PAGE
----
CUSTOMER DISSERVICE: What happens though when the client misses their flight because of your break down? How about if they miss an important meeting that costs them millions of dollars of business? What are you responsible for paying? Do you have to pay the cost of the new ticket? How do you make up for that lost business?
Joe Jordan, president of the Greater Houston Limousine Association, suggests that you include a clause in your contract for the unlikely event of a breakdown. He suggests including a clause such as the following:
LIMITS OF LIABILITY — INCIDENTAL DAMAGES. In the highly unlikely event of one of our vehicles breaking down or having a flat tire, etc., and delaying your transportation in the process, or delays for any other reason, Xxxxxx Limousine Service's liability, expressed or implied, is limited to the amount you paid for that transportation.
By signing this contract, you fully acknowledge that XXxxxx Limousine Service shall in no event be liable for any incidental, consequential, indirect, or special damages whatsoever arising out of or related to a delay in getting you to your destination in a timely manner, regardless of the reasons.
Joe suggests wording it so that it is appropriate for your business, and have your attorney review it so that you are covered.
This works if you have contracts signed, but how many operators actually get contracts signed? When I worked in a limousine company and we had a problem, we stepped up, but the resolution was equal to the loss. If your client is delayed only a few minutes or only slightly inconvenienced, you don’t need to give away the house. In these cases, a discount might suffice. Only you know your own clients and how they will react in these circumstances.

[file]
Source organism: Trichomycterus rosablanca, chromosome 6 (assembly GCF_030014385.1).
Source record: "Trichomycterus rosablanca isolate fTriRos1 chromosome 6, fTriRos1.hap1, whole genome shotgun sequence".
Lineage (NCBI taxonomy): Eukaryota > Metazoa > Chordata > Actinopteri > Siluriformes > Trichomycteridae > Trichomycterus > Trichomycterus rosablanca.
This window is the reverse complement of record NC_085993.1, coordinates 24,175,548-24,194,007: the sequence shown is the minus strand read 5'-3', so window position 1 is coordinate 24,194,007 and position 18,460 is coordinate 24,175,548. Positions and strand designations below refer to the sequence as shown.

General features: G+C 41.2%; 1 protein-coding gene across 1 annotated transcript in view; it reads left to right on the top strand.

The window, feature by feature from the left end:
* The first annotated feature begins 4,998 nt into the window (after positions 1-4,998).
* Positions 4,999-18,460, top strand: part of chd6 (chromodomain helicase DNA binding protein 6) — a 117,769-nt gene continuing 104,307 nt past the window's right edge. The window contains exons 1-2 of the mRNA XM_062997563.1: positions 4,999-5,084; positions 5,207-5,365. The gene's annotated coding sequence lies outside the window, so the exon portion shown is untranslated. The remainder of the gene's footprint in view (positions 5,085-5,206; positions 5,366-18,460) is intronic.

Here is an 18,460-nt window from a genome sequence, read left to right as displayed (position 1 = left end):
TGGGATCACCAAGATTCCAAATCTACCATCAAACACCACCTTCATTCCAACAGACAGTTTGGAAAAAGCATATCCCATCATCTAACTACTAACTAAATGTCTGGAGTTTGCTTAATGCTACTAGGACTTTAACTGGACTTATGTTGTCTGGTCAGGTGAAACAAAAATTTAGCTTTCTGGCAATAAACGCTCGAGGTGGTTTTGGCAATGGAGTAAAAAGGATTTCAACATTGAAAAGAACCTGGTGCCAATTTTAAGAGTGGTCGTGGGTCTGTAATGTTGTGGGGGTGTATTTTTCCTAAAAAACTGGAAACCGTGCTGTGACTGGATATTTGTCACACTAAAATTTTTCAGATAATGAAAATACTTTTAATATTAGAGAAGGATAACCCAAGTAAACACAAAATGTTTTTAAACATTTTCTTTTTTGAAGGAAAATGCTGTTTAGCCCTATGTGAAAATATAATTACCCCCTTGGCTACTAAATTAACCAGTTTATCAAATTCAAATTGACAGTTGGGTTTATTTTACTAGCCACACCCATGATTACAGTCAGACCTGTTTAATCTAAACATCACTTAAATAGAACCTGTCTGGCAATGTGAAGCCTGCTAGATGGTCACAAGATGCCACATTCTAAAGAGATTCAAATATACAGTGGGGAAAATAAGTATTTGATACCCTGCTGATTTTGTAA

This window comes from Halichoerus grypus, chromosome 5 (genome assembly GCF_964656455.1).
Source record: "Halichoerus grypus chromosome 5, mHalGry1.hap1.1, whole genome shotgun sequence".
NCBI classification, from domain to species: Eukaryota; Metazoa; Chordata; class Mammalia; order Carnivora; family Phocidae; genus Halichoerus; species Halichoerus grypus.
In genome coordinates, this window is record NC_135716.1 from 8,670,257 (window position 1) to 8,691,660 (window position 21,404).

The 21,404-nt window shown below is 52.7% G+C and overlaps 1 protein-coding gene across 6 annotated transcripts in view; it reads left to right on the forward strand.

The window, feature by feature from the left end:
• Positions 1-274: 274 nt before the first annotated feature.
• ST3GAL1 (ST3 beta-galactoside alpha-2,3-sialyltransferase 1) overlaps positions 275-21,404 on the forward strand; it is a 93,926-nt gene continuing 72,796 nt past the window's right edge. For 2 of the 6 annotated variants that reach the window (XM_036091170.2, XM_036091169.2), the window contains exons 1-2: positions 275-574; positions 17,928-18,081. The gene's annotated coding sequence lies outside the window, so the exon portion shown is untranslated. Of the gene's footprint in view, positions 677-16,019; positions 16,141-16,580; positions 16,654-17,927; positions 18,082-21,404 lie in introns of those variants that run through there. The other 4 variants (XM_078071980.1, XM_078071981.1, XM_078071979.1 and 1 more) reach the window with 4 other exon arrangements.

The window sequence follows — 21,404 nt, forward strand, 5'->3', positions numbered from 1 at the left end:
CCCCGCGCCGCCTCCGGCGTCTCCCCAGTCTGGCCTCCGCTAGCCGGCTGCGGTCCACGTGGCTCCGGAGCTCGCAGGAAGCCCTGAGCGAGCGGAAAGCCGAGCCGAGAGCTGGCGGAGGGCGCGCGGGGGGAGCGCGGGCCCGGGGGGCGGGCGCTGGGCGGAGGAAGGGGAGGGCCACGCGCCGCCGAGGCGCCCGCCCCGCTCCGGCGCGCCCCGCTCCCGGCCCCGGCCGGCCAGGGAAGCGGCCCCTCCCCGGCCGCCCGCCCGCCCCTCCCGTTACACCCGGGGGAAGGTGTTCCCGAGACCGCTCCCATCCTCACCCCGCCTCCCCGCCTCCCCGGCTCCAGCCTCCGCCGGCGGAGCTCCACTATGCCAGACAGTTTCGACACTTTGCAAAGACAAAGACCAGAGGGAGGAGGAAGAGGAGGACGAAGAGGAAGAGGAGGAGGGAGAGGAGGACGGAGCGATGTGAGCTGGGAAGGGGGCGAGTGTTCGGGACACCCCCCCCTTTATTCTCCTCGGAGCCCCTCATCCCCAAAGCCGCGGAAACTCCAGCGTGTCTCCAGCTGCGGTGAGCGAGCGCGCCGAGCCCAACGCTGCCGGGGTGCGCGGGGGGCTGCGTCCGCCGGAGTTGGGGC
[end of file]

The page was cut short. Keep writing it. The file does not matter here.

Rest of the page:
I am curious to know though what happens when the client seeks a stronger remedy. We all have had those clients who just aren’t satisfied with paying nothing, they want blood. What do you do in those cases? How do you handle them?
— Linda Moore, East Coast Editor
Don't let your guests down. Here are some things to think about before the event starts.
ISSUE PREVIEW: What does he think? What did she really say? Are you channeling your customers? In the October 2012 issue of LCT Magazine, you’ll get a complete primer on how to read and please your
With no need for people to operate vehicles, how can limo companies adapt to the new world of transportation?
It has never before been easier for businesses to share information, insight and intimacy with consumers; it has also never been easier to offend them. Read more to learn how to avoid a social media faux pas.
On my trip to Chicago last week for the 2012 BusCon Expo, I had the pleasure of experiencing a new ride — the 2013 MKT Town Car.